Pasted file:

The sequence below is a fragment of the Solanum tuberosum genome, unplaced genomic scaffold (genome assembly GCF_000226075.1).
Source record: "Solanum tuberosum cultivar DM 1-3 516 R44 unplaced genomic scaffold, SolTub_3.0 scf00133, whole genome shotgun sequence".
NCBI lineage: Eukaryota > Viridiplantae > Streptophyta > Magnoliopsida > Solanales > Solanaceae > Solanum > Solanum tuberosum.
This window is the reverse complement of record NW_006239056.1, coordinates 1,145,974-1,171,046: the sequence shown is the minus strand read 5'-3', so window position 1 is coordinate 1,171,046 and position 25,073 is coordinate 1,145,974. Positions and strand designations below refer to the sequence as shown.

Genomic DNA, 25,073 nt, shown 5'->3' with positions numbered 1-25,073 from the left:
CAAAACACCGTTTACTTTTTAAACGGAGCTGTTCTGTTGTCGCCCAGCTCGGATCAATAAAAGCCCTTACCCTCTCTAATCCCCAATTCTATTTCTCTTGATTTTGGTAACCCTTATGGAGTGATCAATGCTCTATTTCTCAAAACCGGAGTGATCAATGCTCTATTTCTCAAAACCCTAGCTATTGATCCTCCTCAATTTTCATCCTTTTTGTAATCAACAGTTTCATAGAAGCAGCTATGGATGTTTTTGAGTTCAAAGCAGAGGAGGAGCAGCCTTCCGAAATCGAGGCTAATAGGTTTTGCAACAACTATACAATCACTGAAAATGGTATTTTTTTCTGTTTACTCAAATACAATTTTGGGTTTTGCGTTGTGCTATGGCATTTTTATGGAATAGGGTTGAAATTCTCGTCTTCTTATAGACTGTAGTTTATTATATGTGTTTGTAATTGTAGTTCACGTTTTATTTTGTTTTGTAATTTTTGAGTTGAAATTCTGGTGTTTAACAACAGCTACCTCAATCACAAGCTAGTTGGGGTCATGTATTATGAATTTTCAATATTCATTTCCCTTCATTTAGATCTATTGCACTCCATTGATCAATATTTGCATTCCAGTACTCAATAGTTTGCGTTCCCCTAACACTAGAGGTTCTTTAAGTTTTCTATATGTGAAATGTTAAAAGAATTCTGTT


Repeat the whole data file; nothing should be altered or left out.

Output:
The sequence below is a fragment of the Solanum tuberosum genome, unplaced genomic scaffold (genome assembly GCF_000226075.1).
Source record: "Solanum tuberosum cultivar DM 1-3 516 R44 unplaced genomic scaffold, SolTub_3.0 scf00133, whole genome shotgun sequence".
NCBI lineage: Eukaryota > Viridiplantae > Streptophyta > Magnoliopsida > Solanales > Solanaceae > Solanum > Solanum tuberosum.
This window is the reverse complement of record NW_006239056.1, coordinates 1,145,974-1,171,046: the sequence shown is the minus strand read 5'-3', so window position 1 is coordinate 1,171,046 and position 25,073 is coordinate 1,145,974. Positions and strand designations below refer to the sequence as shown.

Genomic DNA, 25,073 nt, shown 5'->3' with positions numbered 1-25,073 from the left:
CAAAACACCGTTTACTTTTTAAACGGAGCTGTTCTGTTGTCGCCCAGCTCGGATCAATAAAAGCCCTTACCCTCTCTAATCCCCAATTCTATTTCTCTTGATTTTGGTAACCCTTATGGAGTGATCAATGCTCTATTTCTCAAAACCGGAGTGATCAATGCTCTATTTCTCAAAACCCTAGCTATTGATCCTCCTCAATTTTCATCCTTTTTGTAATCAACAGTTTCATAGAAGCAGCTATGGATGTTTTTGAGTTCAAAGCAGAGGAGGAGCAGCCTTCCGAAATCGAGGCTAATAGGTTTTGCAACAACTATACAATCACTGAAAATGGTATTTTTTTCTGTTTACTCAAATACAATTTTGGGTTTTGCGTTGTGCTATGGCATTTTTATGGAATAGGGTTGAAATTCTCGTCTTCTTATAGACTGTAGTTTATTATATGTGTTTGTAATTGTAGTTCACGTTTTATTTTGTTTTGTAATTTTTGAGTTGAAATTCTGGTGTTTAACAACAGCTACCTCAATCACAAGCTAGTTGGGGTCATGTATTATGAATTTTCAATATTCATTTCCCTTCATTTAGATCTATTGCACTCCATTGATCAATATTTGCATTCCAGTACTCAATAGTTTGCGTTCCCCTAACACTAGAGGTTCTTTAAGTTTTCTATATGTGAAATGTTAAAAGAATTCTGTT